Nokia: new owner, new dawn?

Nokia: new owner, new dawn?

It’s been more than two and a half years since Conor Pierce swapped Turkey for the UK to take on the role of the manufacturer’s UK head. He has stayed fairly consistent in that time in repeating the importance of building momentum and hearts and minds among partners and consumers. 

While Pierce’s message has stayed the same, Nokia has changed considerably. The manufacturer in spring 2011 had just taken the bold, then arguably foolhardy, move of ditching its homegrown ‘burning platforms’, as CEO Stephen Elop put it in his infamous memo, in favour of Windows Phone. 

Fast forward to the present day and Nokia accounts for the lion’s share of the UK’s Windows Phone sales. During the past three months, it had a share of almost 12% of the smartphone market, compared to almost 5% 12 months ago. Early next year Nokia’s handset business will become part of Microsoft, once the software giant’s €5.4bn takeover is completed.

Speaking at the launch of its Lumia 2520 tablet and Lumia 1520 phablet, Pierce gave a straight bat to any questions about how Nokia would fit inside Microsoft. However, he said he was encouraged by the ‘genuine enthusiasm’ he had been shown about the deal. He said: ‘For me when the deal was announced there wasn’t one partner who wasn’t positive about the move. Assuming it comes about, Microsoft is very focused on making it successful. It will take what we have and tap that into what Microsoft has. From a consumer perspective, if you put those services on a plate with a beautiful device, it’s incredible.’


Enterprising customers

At the centre of Nokia’s growth have been its low level Windows performers, in particular the Lumia 520. Pierce said these low cost devices were an easy route into Windows Phone from feature phones and he expected these consumers to trade up to the flagship devices over time. While the likes of the Lumia 1520 are selling in fewer volumes than its cheaper brothers and sisters, Pierce said there is still value in flagships. He said: ‘Why does any brand focus and invest in the high end? Look at the innovation we bring to high end devices. Some of those trickle down to more affordable devices. If you look at the Lumia 520 or 625, what gives me confidence is that whoever buys one of those is probably making their first foray into smart devices.’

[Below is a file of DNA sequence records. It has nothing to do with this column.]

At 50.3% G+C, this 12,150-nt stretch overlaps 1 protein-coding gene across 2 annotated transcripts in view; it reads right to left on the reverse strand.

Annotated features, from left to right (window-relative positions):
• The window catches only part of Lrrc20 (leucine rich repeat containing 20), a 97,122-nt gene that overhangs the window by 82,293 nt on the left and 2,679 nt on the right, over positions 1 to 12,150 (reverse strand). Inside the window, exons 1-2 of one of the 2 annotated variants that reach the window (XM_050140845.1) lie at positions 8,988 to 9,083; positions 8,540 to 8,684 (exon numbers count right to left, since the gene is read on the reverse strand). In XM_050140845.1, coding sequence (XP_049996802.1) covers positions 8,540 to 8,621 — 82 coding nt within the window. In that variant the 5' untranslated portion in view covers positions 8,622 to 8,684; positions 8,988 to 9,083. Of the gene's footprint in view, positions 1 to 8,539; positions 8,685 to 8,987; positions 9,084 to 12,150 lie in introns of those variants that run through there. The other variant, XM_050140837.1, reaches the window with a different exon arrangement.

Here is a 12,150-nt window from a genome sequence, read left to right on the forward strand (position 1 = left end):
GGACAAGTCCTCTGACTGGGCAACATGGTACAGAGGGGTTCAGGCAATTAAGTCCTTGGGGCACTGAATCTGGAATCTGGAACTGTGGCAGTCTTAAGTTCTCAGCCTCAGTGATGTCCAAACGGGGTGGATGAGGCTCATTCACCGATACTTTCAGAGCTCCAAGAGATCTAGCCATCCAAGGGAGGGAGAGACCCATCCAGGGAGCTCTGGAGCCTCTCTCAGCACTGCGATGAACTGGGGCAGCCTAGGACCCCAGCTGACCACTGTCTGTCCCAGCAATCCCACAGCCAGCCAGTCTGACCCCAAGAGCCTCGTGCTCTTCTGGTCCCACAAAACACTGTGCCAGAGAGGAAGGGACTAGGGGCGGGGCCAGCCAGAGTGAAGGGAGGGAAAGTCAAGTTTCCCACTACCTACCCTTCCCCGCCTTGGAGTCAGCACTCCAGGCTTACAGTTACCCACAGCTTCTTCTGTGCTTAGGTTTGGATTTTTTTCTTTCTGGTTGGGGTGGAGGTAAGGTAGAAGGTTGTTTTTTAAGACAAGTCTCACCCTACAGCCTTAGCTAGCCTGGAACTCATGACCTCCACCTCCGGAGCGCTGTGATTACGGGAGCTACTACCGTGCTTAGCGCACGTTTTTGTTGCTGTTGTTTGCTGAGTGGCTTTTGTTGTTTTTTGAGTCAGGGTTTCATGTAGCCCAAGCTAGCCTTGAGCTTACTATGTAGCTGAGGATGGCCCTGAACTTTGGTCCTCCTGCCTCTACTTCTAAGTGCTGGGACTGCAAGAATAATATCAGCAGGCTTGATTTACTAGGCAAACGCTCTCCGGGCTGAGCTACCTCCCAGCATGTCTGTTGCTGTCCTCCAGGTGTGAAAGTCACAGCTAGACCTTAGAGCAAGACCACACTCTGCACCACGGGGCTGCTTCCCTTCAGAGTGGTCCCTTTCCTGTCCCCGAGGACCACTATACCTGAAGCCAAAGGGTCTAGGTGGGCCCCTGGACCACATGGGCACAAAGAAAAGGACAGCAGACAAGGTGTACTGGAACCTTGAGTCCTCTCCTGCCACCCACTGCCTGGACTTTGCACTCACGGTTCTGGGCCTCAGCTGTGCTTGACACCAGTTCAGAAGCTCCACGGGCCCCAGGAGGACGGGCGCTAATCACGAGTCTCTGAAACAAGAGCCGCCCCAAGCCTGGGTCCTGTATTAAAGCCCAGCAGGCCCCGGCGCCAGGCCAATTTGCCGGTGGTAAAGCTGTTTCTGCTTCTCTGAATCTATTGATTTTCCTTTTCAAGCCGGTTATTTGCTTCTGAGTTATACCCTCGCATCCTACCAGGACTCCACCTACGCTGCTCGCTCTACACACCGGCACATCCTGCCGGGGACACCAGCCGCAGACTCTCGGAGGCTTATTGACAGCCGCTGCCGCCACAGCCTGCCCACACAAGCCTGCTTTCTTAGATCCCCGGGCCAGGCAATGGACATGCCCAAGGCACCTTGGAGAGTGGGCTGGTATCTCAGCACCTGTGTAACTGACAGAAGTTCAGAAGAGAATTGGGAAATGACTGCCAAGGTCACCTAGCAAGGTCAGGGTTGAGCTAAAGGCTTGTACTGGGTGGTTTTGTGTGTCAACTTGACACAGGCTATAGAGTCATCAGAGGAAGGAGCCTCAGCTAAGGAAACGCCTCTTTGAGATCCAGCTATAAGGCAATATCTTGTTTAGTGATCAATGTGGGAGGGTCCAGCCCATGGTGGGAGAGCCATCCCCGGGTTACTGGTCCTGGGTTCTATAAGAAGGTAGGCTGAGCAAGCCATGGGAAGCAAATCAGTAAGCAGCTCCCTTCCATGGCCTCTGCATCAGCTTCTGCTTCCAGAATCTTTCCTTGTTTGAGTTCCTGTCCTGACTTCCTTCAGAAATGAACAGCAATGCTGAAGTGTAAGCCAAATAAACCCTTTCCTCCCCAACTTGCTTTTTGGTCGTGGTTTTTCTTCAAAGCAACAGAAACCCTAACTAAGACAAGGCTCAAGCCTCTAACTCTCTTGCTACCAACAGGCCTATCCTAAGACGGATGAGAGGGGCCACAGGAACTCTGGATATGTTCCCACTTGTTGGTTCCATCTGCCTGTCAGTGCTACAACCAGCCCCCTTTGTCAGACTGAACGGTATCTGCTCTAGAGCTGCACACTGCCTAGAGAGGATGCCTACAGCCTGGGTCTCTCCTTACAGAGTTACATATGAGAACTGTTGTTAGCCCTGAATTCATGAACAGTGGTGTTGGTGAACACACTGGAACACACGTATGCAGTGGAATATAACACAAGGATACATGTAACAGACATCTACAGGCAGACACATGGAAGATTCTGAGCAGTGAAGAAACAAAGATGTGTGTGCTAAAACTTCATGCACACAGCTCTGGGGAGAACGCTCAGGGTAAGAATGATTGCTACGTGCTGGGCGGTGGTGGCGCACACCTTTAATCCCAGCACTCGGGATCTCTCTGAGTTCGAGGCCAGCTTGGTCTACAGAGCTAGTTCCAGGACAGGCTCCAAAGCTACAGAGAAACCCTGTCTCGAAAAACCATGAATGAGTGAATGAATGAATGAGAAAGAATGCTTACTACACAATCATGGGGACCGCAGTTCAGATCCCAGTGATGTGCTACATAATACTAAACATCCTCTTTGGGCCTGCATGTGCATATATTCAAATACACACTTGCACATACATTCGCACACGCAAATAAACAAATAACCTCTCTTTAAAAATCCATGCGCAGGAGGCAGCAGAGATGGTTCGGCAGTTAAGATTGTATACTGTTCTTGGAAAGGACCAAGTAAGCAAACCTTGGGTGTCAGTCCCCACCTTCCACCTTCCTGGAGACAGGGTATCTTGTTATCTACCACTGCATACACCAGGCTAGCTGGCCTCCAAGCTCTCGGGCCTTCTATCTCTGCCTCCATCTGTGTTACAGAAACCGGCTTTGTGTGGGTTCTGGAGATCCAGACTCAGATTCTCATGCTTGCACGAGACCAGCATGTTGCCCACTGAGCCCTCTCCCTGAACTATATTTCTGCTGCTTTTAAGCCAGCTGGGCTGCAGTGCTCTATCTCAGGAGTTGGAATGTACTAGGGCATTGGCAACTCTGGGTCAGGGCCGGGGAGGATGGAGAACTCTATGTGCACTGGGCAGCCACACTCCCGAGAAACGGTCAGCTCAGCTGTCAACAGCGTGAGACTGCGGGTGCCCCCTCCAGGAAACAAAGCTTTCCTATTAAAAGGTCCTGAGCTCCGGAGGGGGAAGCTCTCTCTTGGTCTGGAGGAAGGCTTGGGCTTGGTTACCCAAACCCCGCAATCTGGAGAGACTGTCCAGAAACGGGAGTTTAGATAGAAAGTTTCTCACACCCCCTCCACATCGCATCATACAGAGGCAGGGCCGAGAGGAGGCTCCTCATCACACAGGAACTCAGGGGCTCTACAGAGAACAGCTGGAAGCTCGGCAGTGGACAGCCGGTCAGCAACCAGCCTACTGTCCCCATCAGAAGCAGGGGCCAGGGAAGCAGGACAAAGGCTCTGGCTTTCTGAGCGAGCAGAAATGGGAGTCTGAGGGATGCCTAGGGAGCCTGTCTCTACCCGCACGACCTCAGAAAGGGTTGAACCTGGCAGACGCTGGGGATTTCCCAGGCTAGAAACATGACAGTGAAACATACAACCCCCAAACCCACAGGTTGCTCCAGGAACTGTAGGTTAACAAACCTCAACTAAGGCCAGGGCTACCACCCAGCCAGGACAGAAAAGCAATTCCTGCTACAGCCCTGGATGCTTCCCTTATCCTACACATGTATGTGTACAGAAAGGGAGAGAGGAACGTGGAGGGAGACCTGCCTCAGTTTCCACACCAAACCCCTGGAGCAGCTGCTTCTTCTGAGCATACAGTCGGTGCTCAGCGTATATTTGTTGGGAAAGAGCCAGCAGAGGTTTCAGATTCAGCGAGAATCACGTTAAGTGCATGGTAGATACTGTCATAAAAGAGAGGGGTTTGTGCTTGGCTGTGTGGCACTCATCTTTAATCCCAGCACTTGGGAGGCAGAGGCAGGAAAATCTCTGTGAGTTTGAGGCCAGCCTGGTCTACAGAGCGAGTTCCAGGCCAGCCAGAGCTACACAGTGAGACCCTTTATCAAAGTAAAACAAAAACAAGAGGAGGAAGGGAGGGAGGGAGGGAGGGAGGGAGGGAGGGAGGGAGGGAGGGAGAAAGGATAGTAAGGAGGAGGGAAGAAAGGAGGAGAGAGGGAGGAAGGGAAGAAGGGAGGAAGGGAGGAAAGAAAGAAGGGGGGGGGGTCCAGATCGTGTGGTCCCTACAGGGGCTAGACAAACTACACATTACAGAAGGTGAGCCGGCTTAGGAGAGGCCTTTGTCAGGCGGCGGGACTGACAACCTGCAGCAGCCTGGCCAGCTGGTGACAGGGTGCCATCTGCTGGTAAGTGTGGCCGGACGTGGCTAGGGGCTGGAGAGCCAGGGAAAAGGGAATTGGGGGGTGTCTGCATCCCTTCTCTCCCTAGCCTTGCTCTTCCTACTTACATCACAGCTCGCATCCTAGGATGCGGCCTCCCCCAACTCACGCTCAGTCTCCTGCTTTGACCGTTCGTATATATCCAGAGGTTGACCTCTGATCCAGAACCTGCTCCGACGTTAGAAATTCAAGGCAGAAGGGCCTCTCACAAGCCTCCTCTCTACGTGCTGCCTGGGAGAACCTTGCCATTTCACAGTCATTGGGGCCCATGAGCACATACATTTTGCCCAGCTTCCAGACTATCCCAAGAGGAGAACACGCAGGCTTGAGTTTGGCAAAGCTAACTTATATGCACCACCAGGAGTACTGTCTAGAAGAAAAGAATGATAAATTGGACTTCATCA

Pierce is incredibly bullish about Nokia’s potential in the b2b market, given the gap left by BlackBerry’s declining market share. According to its UK head, Nokia is only ‘scratching the surface’ of the enterprise market and it will be a big focus for the company in 2014. He said: ‘On b2b, the opportunity is endless. We have a strong legacy there and a very strong relationship with supporting partners. We will be driving very hard next year.’ The company promised it will reveal another large enterprise partnership early next year. 


A question of apps

One of the main criticisms of Windows Phone had been the paucity of its app store, compared to the well stocked digital shelves of Android and iOS. Both Apple and Google have more than one million apps each, with Windows trailing far behind at 190,000. However, Pierce argued recent additions such as Instagram and Vine showed Windows Phone is shedding its former reputation. He said: ‘I think there’s a myth that we don’t have a healthy ecosystem. There are 190,000 apps and the majority of the major apps are on there or at least very close.’

So, Nokia enters the new year with more apps for its devices than ever before, a new owner and a big opportunity in b2b. Pierce insisted the company still has a job to do but 2014 could be the year that the company’s marketing slogan from 2012 rings true: everyone loves a comeback.


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